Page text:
Having just come off the week of Yom Hashoah, when we consciously called to mind memories of the very worst behavior that humanity has ever countenanced, I– like most of us, I’m sure– thought it was safe to “shift emotional gears” and anticipate the joy of celebrating Israel’s independence. But now, of course, I know I was wrong…
My sister in Israel is fond of saying that her least favorite Shabbat of the year (tongue firmly in cheek) is when we recite the blessing in anticipation of the new Hebrew month of Nisan (meaning, of course, imminent Passover and all that entails). Conversely, her favorite Shabbat is when we recite the blessing in anticipation of the new Hebrew month of Iyar (meaning, of course, the end of the Passover season, and imminent celebration of Yom Ha’atzma’ut, Israel’s Independence Day).
It is an unusual day indeed when The New York Times, not always considered sensitive to the concerns of the Jewish community, publishes a front-page obituary for a rabbi. But the Times did just that a few short weeks ago, when it noted, with appropriate pathos and respect, the death of Rabbi Hershel Schacter, of blessed memory.
I’m not completely sure why I remember this particular episode of my childhood quite so clearly, but I do…
One day, when I was in third grade, I went to the supermarket with my mother. While there, we happened upon my English teacher from the Yeshiva where I studied. I remember staring at her, completely uncomprehending of how she could possibly be in the supermarket. After all, I never, ever saw her outside of our classroom, and insofar as my third grade brain was concerned, that was where she always was. She was completely out of place in the supermarket, and again- I’m not sure I even realized that she got hungry, or ate, because I never saw her do that. David Copperfield could not have accomplished a greater illusion for me. I was thoroughly amazed.
It would be difficult to exaggerate the significance of President Obama’s official visit to Israel this week, both for the interests of the United States in the Middle East, and also, of course, for Israel.
Since Israelis went to the polls to elect a new government in late January of this year, the front pages of their newspapers have been filled with all the intrigues and arm-twisting we have come to associate with coalition negotiations in Israel.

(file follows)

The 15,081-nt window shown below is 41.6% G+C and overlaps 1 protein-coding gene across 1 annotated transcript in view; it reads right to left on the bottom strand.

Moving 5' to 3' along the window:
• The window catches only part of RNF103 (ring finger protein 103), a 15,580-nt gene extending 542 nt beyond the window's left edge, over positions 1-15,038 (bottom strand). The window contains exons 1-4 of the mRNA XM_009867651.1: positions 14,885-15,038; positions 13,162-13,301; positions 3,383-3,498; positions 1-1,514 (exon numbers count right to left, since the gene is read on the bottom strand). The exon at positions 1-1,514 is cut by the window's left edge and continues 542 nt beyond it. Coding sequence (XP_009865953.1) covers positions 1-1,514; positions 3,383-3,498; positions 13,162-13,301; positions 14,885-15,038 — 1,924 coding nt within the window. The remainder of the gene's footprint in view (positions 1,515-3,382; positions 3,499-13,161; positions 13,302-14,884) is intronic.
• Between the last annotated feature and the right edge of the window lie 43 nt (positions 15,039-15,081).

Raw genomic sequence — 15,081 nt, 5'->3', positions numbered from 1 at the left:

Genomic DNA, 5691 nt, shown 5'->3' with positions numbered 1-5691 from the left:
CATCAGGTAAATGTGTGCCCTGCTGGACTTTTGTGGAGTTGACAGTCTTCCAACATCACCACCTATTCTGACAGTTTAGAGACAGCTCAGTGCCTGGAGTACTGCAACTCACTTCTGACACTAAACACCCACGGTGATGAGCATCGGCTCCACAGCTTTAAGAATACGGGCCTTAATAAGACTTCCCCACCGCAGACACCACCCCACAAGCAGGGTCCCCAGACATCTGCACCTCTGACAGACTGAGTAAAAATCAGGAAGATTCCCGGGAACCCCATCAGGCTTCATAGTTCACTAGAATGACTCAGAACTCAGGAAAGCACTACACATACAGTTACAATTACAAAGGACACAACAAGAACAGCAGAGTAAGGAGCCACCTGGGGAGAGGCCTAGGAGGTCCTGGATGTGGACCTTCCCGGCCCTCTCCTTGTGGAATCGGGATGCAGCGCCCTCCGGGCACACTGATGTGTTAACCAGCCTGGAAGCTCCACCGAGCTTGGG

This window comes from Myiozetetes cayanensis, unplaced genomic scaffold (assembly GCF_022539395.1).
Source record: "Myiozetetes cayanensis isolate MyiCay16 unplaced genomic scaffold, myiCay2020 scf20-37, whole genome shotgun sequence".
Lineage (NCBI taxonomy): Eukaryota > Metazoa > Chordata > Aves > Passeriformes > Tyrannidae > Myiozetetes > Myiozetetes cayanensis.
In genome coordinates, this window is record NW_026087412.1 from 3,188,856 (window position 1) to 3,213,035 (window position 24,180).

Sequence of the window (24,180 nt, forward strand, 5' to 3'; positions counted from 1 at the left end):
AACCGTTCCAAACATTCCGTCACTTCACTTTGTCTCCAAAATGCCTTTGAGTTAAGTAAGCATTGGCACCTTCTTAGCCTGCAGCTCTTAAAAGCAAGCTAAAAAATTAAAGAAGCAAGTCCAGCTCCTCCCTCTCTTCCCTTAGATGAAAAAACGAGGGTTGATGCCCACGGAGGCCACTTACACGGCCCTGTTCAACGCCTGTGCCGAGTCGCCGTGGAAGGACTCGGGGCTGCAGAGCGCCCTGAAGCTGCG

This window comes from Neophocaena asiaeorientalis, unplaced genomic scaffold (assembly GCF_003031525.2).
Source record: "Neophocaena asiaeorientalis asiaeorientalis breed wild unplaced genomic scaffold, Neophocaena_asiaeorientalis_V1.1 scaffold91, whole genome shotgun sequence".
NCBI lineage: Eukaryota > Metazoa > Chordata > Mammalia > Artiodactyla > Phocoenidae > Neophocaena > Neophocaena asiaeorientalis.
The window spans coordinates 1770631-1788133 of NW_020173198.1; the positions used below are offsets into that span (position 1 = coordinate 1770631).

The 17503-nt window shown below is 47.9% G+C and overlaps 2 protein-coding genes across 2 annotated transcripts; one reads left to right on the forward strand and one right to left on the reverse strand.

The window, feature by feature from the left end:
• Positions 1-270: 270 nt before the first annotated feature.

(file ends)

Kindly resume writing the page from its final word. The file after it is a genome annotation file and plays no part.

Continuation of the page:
A funny thing happened to me during my recent trip to France and Israel; I turned 60.
Rather than trot out all the usual clichés that go with aging and changing decades, I will simply say that, though the alternative is far worse (oops– a cliché!), this was not a milestone birthday that I have been looking forward to. The trip was amazing, an incredible opportunity, but being far from family and friends made me even more uneasy about reaching this age that, no matter how hard I might try, I simply could not define as young.
As I write this, I am somewhere over the Atlantic, on my way back to New York after two intense and remarkable weeks exploring the Jewish communities of France and Israel with the Conference of Presidents of Major American Jewish Organizations. I am a member of the Conference because I am the sitting President of the Rabbinical Assembly, the professional organization of Conservative rabbis.
I am writing this from Paris, where I am participating in the mission of the Conference of Presidents of Major Jewish Organizations. We are here for five days, and will be moving on for five days of meeting in Israel this coming Sunday.
One of the more complicated and persistent professional issues that congregational rabbis confront on an ongoing basis is how to establish boundaries that might govern relationships with congregants. What is the proper balance between friend, private person, and authority figure?